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Mr. Grey, also known as Thompson and #2222, is a government worker who has been assigned to the Farmer family in the Witness Re-Establishment Program.
We are first introduced to him as "[t]he gray man" (17.1). In an interview with Brint, Adam repeats these words three times in a row and then quickly retreats into himself. Over the next two sessions Adam doesn't say a word. We're pretty sure this is a sign that the gray man important, wouldn't you say?
Once he finally opens up, Adam explains why he calls him the gray man (and confirms that his name actually was Mr. Grey):
"[T]here was something gray about him. His hair was gray. But more than that: to me, gray is a nothing color and that's how Mr. Grey seemed to me. Like nothing." (22.1)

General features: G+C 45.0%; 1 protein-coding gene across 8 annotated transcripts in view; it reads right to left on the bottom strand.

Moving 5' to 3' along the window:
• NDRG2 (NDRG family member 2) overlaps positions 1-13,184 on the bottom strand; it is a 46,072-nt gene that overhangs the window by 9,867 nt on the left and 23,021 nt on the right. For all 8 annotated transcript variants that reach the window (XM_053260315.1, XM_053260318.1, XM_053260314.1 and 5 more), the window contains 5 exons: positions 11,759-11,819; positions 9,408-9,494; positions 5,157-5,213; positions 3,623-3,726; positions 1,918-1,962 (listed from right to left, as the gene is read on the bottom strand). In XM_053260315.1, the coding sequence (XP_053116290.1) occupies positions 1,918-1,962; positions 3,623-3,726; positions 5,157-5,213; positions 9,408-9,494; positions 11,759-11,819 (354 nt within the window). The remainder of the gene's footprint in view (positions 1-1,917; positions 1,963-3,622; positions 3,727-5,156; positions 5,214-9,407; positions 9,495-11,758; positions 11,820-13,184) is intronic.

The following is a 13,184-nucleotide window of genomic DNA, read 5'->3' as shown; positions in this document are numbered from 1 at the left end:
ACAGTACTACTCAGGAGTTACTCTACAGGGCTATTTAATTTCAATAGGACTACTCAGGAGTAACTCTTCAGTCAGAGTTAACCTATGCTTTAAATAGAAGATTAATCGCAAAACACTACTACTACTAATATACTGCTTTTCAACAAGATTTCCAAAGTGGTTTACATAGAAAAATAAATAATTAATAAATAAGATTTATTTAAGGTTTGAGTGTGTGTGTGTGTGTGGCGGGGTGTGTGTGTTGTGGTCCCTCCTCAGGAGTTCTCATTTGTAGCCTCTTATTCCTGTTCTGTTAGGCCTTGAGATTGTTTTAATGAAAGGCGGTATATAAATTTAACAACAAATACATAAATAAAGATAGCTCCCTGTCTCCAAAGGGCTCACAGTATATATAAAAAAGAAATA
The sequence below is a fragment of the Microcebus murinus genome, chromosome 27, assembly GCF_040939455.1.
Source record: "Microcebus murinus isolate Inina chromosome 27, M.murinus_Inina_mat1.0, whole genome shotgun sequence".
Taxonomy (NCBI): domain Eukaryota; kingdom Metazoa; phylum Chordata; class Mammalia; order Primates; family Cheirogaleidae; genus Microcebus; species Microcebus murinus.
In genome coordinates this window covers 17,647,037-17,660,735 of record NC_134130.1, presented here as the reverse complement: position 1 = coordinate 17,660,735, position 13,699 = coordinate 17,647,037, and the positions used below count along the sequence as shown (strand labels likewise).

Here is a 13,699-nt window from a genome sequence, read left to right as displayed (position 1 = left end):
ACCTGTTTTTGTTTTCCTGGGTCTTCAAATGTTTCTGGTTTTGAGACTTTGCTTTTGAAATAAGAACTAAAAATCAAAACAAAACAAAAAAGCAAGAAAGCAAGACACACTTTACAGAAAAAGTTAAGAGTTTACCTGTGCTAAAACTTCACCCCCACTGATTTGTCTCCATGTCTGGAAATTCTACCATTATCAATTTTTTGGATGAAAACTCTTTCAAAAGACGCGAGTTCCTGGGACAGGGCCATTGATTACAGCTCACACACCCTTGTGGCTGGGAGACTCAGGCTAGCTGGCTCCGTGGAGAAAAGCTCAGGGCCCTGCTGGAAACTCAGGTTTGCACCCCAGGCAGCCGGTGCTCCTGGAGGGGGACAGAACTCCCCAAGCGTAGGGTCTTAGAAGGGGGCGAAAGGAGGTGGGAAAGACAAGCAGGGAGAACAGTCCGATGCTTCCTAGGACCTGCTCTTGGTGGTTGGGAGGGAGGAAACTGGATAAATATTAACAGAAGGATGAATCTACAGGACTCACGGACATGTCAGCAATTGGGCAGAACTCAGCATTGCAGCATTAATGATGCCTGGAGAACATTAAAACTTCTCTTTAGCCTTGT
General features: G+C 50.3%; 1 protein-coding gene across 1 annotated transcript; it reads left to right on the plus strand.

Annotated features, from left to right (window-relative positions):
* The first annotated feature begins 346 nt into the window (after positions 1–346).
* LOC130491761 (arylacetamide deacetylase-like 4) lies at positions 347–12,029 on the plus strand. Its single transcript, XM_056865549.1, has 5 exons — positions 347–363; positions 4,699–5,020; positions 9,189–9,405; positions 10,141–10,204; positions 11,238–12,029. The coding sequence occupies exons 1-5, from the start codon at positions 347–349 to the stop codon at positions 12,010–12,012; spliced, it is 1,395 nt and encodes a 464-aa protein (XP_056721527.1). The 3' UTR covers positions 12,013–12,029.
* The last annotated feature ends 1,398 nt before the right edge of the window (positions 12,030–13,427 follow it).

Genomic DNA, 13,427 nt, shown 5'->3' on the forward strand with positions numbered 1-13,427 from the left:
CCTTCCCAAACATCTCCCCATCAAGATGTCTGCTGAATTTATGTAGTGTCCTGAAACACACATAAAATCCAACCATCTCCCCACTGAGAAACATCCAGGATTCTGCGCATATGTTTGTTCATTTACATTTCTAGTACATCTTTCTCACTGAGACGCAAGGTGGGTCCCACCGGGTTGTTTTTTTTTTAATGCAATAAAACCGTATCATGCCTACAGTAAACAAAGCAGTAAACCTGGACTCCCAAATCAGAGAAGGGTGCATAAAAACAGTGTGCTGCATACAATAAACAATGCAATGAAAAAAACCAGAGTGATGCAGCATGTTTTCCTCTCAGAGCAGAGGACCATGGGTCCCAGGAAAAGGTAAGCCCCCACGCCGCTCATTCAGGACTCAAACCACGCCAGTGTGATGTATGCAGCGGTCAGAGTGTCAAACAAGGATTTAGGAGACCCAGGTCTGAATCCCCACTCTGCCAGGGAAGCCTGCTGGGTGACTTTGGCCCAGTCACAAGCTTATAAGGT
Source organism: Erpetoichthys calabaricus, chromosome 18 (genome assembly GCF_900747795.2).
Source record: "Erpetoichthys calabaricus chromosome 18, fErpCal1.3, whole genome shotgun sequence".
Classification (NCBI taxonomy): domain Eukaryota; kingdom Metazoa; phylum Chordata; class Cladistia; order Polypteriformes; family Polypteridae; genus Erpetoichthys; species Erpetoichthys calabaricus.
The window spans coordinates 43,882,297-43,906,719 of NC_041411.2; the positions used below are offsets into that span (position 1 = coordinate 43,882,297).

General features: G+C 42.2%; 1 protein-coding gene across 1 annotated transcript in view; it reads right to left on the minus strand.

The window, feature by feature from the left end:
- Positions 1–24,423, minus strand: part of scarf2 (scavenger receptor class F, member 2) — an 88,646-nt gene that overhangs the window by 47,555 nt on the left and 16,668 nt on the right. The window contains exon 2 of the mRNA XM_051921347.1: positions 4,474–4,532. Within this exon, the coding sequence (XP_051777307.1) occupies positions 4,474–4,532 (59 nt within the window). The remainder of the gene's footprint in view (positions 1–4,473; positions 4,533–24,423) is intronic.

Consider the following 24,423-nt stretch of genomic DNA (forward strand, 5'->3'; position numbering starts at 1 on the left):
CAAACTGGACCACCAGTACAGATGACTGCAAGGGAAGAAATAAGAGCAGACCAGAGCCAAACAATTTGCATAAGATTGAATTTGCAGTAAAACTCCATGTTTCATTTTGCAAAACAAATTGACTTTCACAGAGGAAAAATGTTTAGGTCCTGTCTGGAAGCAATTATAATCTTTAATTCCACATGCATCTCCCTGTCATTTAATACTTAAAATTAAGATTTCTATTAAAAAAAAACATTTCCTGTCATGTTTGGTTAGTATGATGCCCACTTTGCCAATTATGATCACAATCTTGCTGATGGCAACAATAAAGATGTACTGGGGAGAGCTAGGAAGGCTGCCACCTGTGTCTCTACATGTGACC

He's nothing to the reader, either, until halfway through the book. We aren't introduced to him until Chapter 17 (and even then, only with his name).
We don't get much of a description of Mr. Grey. Like Brint, he's a mysterious character. Also like Brint, he's supposed to be helping the Farmers, but there's something fishy about the situation. He's always asking Adam's dad for information about the scandal that caused their relocation. Adam himself notes the similarities between the two men (25.14).
Mr. Grey has complete power over the Farmer family – Adam's mom goes so far as to compare him to God (26.15). Yet for all the threat, Adam also notes that Mr. Grey would have been a good target for one of Amy's pranks (22.9), suggesting that he's kind of a doofus. This shows that someone's position can give him incredible power or, for that matter, take it away. Mr. Grey, who otherwise might be a target of a Number, has complete power over the Farmers' lives. Adam's dad, on the other hand, who is smart as a whip and funny to boot, has to live according to someone else's rules.